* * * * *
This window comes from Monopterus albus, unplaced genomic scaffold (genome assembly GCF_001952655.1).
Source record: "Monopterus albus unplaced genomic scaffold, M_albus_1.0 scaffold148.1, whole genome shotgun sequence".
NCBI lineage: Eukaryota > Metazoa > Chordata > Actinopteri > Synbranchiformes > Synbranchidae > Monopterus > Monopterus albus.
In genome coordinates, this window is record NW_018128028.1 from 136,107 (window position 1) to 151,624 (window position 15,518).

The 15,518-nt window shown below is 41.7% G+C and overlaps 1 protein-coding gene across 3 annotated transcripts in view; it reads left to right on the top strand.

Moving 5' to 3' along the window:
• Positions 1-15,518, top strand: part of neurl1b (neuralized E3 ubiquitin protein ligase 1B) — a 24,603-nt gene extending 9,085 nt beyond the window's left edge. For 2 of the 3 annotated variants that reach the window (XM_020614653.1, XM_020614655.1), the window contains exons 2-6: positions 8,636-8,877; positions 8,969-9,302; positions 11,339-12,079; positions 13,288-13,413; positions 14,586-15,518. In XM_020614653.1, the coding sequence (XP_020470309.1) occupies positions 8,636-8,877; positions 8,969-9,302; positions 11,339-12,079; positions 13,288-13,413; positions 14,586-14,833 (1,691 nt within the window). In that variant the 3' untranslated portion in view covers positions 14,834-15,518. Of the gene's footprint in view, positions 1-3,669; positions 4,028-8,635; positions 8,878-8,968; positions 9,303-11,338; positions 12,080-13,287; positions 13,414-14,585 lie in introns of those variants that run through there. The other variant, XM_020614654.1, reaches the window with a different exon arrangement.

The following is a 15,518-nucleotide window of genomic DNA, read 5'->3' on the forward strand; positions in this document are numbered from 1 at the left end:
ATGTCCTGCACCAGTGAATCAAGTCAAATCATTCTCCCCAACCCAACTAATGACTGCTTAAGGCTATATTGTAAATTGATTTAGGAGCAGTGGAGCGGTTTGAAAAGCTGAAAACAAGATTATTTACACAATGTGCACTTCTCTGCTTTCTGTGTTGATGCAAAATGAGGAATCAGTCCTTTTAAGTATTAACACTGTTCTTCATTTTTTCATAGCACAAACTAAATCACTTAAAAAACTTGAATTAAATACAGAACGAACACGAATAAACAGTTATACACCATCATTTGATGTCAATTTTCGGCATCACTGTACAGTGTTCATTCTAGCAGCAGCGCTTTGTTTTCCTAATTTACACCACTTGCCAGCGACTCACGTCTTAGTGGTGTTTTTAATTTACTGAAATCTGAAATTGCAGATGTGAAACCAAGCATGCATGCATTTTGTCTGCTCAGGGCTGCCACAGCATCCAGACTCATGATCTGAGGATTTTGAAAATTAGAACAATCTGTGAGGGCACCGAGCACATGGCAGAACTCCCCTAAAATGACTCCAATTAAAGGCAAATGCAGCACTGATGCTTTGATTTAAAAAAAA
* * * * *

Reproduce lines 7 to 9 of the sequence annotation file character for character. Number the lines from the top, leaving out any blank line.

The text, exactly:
• Positions 1-15,518, top strand: part of neurl1b (neuralized E3 ubiquitin protein ligase 1B) — a 24,603-nt gene extending 9,085 nt beyond the window's left edge. For 2 of the 3 annotated variants that reach the window (XM_020614653.1, XM_020614655.1), the window contains exons 2-6: positions 8,636-8,877; positions 8,969-9,302; positions 11,339-12,079; positions 13,288-13,413; positions 14,586-15,518. In XM_020614653.1, the coding sequence (XP_020470309.1) occupies positions 8,636-8,877; positions 8,969-9,302; positions 11,339-12,079; positions 13,288-13,413; positions 14,586-14,833 (1,691 nt within the window). In that variant the 3' untranslated portion in view covers positions 14,834-15,518. Of the gene's footprint in view, positions 1-3,669; positions 4,028-8,635; positions 8,878-8,968; positions 9,303-11,338; positions 12,080-13,287; positions 13,414-14,585 lie in introns of those variants that run through there. The other variant, XM_020614654.1, reaches the window with a different exon arrangement.

The following is a 15,518-nucleotide window of genomic DNA, read 5'->3' on the forward strand; positions in this document are numbered from 1 at the left end:
ATGTCCTGCACCAGTGAATCAAGTCAAATCATTCTCCCCAACCCAACTAATGACTGCTTAAGGCTATATTGTAAATTGATTTAGGAGCAGTGGAGCGGTTTGAAAAGCTGAAAACAAGATTATTTACACAATGTGCACTTCTCTGCTTTCTGTGTTGATGCAAAATGAGGAATCAGTCCTTTTAAGTATTAACACTGTTCTTCATTTTTTCATAGCACAAACTAAATCACTTAAAAAACTTGAATTAAATACAGAACGAACACGAATAAACAGTTATACACCATCATTTGATGTCAATTTTCGGCATCACTGTACAGTGTTCATTCTAGCAGCAGCGCTTTGTTTTCCTAATTTACACCACTTGCCAGCGACTCACGTCTTAGTGGTGTTTTTAATTTACTGAAATCTGAAATTGCAGATGTGAAACCAAGCATGCATGCATTTTGTCTGCTCAGGGCTGCCACAGCATCCAGACTCATGATCTGAGGATTTTGAAAATTAGAACAATCTGTGAGGGCACCGAGCACATGGCAGAACTCCCCTAAAATGACTCCAATTAAAGGCAAATGCAGCACTGATGCTTTGATTTAAAAAAAA